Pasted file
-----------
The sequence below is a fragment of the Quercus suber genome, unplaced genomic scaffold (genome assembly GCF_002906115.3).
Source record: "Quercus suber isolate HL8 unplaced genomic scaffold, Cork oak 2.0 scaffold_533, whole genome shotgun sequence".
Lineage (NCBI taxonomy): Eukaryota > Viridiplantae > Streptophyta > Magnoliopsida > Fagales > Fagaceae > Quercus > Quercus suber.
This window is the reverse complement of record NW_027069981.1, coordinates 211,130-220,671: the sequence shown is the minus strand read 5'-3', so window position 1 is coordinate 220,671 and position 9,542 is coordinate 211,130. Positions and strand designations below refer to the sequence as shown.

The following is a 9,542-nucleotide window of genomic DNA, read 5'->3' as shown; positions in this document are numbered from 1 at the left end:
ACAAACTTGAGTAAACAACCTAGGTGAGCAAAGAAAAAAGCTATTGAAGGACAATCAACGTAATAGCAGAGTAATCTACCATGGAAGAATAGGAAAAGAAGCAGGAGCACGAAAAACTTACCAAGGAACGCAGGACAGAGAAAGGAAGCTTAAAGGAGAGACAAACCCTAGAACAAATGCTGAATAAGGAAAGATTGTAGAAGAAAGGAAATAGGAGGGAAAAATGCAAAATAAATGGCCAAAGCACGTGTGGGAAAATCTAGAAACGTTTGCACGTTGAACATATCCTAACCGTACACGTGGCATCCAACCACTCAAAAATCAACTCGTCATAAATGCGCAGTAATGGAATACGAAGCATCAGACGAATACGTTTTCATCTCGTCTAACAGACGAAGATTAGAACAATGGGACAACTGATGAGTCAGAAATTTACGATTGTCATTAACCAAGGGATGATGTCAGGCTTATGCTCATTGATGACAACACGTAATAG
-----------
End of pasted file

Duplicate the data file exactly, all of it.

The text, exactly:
The sequence below is a fragment of the Quercus suber genome, unplaced genomic scaffold (genome assembly GCF_002906115.3).
Source record: "Quercus suber isolate HL8 unplaced genomic scaffold, Cork oak 2.0 scaffold_533, whole genome shotgun sequence".
Lineage (NCBI taxonomy): Eukaryota > Viridiplantae > Streptophyta > Magnoliopsida > Fagales > Fagaceae > Quercus > Quercus suber.
This window is the reverse complement of record NW_027069981.1, coordinates 211,130-220,671: the sequence shown is the minus strand read 5'-3', so window position 1 is coordinate 220,671 and position 9,542 is coordinate 211,130. Positions and strand designations below refer to the sequence as shown.

The following is a 9,542-nucleotide window of genomic DNA, read 5'->3' as shown; positions in this document are numbered from 1 at the left end:
ACAAACTTGAGTAAACAACCTAGGTGAGCAAAGAAAAAAGCTATTGAAGGACAATCAACGTAATAGCAGAGTAATCTACCATGGAAGAATAGGAAAAGAAGCAGGAGCACGAAAAACTTACCAAGGAACGCAGGACAGAGAAAGGAAGCTTAAAGGAGAGACAAACCCTAGAACAAATGCTGAATAAGGAAAGATTGTAGAAGAAAGGAAATAGGAGGGAAAAATGCAAAATAAATGGCCAAAGCACGTGTGGGAAAATCTAGAAACGTTTGCACGTTGAACATATCCTAACCGTACACGTGGCATCCAACCACTCAAAAATCAACTCGTCATAAATGCGCAGTAATGGAATACGAAGCATCAGACGAATACGTTTTCATCTCGTCTAACAGACGAAGATTAGAACAATGGGACAACTGATGAGTCAGAAATTTACGATTGTCATTAACCAAGGGATGATGTCAGGCTTATGCTCATTGATGACAACACGTAATAG